The thing about foraging, though, is that you really do have to know your stuff. In his column from March 11th 1978, Dad talks about the dangers of confusing your fungi, and how calamitous it could be to get it wrong. His topic came about as a result of a colleague asking him if Death Cap mushrooms grew in North Yorkshire. Dad had never seen one, but he knew it grew in moist shady areas covered by deciduous trees such as oaks, chestnuts and beeches, and so deduced it was entirely possible.

The Death Cap is incredibly toxic and accounts for more than 90% of deaths from fungus poisonings. One of the reasons people make mistakes is because they look similar to perfectly edible varieties, and are rather tasty when cooked. In 2014, there was a surge in poisonings in California after a spell of heavy rain and mild temperatures caused the mushrooms to flourish. Fourteen cases were reported over a few weeks, with three of those afflicted needing liver transplants. In 2008, a woman from the Isle of Wight died after mistakenly picking and cooking a Death Cap, and in 2013 another from Bridgewater suffered organ failure after putting one from her own garden into her soup. That year, there were 237 reported cases of fungus poisonings in the UK.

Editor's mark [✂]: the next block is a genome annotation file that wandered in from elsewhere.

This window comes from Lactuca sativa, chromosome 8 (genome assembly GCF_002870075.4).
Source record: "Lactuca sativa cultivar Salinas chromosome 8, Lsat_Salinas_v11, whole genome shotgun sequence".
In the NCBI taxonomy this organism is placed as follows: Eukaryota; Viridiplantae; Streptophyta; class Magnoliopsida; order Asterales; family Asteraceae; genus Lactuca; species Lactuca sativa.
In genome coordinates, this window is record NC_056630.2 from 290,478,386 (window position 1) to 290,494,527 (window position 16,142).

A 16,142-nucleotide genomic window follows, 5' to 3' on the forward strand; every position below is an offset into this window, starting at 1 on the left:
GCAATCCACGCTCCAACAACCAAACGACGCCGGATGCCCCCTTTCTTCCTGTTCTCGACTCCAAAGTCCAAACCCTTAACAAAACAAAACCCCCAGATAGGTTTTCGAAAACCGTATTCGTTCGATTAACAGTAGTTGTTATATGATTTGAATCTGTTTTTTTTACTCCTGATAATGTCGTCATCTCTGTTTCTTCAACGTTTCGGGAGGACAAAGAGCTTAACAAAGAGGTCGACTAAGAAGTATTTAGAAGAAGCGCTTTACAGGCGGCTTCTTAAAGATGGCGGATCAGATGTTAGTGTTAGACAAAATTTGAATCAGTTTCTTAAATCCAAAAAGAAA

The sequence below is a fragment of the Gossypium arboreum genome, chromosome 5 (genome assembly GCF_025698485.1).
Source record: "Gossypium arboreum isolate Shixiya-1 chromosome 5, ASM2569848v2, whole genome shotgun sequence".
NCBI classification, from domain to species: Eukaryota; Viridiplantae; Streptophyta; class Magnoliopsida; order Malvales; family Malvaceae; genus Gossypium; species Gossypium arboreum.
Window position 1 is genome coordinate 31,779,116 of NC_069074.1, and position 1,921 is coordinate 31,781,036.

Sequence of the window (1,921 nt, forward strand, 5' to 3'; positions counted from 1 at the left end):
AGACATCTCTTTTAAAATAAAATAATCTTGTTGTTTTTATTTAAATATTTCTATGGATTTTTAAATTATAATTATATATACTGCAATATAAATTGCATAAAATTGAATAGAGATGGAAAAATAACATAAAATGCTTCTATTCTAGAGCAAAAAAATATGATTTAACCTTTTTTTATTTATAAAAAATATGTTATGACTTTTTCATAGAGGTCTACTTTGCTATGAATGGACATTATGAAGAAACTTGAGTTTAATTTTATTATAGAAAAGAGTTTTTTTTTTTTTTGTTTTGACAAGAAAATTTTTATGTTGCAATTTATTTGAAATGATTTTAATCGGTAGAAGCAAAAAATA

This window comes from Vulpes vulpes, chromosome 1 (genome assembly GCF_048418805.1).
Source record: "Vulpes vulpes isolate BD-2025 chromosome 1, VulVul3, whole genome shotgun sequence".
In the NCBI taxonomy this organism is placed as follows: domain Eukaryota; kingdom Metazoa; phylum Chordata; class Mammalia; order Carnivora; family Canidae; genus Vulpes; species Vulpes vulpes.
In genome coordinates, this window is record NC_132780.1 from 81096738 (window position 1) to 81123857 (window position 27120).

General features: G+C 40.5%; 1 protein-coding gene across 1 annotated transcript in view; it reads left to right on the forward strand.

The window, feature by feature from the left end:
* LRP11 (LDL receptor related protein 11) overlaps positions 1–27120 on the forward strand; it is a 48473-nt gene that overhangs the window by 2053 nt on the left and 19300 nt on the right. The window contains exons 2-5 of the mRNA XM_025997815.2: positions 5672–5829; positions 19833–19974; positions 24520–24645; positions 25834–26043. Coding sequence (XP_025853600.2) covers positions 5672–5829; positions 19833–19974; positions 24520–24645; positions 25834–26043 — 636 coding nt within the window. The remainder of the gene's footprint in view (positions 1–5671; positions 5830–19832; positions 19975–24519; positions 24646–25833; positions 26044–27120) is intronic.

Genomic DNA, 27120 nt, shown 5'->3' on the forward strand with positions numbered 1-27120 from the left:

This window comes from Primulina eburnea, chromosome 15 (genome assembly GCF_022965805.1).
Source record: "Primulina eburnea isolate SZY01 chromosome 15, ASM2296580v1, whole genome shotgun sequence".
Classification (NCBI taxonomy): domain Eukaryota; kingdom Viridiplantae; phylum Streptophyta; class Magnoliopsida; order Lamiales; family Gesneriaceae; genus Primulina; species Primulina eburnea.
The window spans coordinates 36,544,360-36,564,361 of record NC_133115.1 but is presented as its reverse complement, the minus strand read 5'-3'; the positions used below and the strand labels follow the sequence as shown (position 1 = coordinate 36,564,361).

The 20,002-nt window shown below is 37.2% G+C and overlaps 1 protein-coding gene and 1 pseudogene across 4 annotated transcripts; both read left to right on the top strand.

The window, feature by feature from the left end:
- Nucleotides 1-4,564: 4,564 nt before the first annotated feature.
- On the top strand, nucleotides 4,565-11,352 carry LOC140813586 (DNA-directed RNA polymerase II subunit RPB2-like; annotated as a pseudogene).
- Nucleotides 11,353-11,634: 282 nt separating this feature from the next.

In 2016, warnings were issued across the country after the wet and mild autumn had led to significant proliferations of the deadly mushroom, and as last autumn was similar, I’m assuming those warnings are still valid.

But the Death Cap isn’t the only toxic mushroom that grows here, and many have appropriately lethal names, such as Destroying Angel, Funeral Bell, Fool’s Funnel and Panther Cap. But if I came across one on a country ramble, I wouldn’t know my Meadow Wax Cap (edible) from my Deadly Web Cap (poisonous).